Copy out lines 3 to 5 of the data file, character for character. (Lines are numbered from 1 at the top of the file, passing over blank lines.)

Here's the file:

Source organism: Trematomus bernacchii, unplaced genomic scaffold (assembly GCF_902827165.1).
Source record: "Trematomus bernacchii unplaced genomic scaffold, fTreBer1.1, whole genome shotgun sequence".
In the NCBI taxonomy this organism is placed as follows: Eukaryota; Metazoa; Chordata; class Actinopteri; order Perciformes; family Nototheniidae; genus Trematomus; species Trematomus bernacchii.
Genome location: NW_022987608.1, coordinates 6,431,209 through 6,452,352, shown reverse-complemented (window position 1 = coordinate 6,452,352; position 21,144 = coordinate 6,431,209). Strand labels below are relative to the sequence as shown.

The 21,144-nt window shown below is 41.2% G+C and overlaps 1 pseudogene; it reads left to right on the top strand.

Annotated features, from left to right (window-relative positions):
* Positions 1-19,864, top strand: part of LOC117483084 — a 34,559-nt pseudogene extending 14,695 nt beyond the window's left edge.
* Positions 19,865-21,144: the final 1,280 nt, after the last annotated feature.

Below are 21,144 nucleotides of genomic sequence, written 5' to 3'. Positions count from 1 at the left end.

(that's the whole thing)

In the NCBI taxonomy this organism is placed as follows: Eukaryota; Metazoa; Chordata; class Actinopteri; order Perciformes; family Nototheniidae; genus Trematomus; species Trematomus bernacchii.
Genome location: NW_022987608.1, coordinates 6,431,209 through 6,452,352, shown reverse-complemented (window position 1 = coordinate 6,452,352; position 21,144 = coordinate 6,431,209). Strand labels below are relative to the sequence as shown.

The 21,144-nt window shown below is 41.2% G+C and overlaps 1 pseudogene; it reads left to right on the top strand.